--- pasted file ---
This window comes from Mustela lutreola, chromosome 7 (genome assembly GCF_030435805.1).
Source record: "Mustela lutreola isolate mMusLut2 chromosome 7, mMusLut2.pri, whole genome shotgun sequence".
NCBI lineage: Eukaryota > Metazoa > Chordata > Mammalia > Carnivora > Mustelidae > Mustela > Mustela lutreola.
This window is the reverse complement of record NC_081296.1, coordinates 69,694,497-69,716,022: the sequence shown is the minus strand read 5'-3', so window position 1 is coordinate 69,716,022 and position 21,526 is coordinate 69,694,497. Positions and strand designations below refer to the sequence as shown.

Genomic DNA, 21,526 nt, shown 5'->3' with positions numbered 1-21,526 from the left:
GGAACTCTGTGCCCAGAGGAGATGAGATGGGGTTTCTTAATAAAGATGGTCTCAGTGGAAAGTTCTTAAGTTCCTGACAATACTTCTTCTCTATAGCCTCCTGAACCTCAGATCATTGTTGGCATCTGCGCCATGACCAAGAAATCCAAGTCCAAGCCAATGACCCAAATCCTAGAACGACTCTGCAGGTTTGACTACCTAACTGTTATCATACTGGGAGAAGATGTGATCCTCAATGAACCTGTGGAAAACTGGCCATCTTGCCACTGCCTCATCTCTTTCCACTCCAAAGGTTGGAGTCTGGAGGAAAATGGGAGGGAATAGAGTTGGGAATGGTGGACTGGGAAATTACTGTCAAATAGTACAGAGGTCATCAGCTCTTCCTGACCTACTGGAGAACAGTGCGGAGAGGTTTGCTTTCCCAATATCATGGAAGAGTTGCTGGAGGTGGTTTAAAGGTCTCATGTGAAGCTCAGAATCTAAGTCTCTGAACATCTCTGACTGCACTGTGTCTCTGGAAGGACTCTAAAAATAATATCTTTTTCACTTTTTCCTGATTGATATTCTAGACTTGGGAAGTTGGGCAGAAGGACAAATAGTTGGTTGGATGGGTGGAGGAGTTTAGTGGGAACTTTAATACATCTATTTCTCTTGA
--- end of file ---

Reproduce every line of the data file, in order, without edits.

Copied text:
This window comes from Mustela lutreola, chromosome 7 (genome assembly GCF_030435805.1).
Source record: "Mustela lutreola isolate mMusLut2 chromosome 7, mMusLut2.pri, whole genome shotgun sequence".
NCBI lineage: Eukaryota > Metazoa > Chordata > Mammalia > Carnivora > Mustelidae > Mustela > Mustela lutreola.
This window is the reverse complement of record NC_081296.1, coordinates 69,694,497-69,716,022: the sequence shown is the minus strand read 5'-3', so window position 1 is coordinate 69,716,022 and position 21,526 is coordinate 69,694,497. Positions and strand designations below refer to the sequence as shown.

Genomic DNA, 21,526 nt, shown 5'->3' with positions numbered 1-21,526 from the left:
GGAACTCTGTGCCCAGAGGAGATGAGATGGGGTTTCTTAATAAAGATGGTCTCAGTGGAAAGTTCTTAAGTTCCTGACAATACTTCTTCTCTATAGCCTCCTGAACCTCAGATCATTGTTGGCATCTGCGCCATGACCAAGAAATCCAAGTCCAAGCCAATGACCCAAATCCTAGAACGACTCTGCAGGTTTGACTACCTAACTGTTATCATACTGGGAGAAGATGTGATCCTCAATGAACCTGTGGAAAACTGGCCATCTTGCCACTGCCTCATCTCTTTCCACTCCAAAGGTTGGAGTCTGGAGGAAAATGGGAGGGAATAGAGTTGGGAATGGTGGACTGGGAAATTACTGTCAAATAGTACAGAGGTCATCAGCTCTTCCTGACCTACTGGAGAACAGTGCGGAGAGGTTTGCTTTCCCAATATCATGGAAGAGTTGCTGGAGGTGGTTTAAAGGTCTCATGTGAAGCTCAGAATCTAAGTCTCTGAACATCTCTGACTGCACTGTGTCTCTGGAAGGACTCTAAAAATAATATCTTTTTCACTTTTTCCTGATTGATATTCTAGACTTGGGAAGTTGGGCAGAAGGACAAATAGTTGGTTGGATGGGTGGAGGAGTTTAGTGGGAACTTTAATACATCTATTTCTCTTGA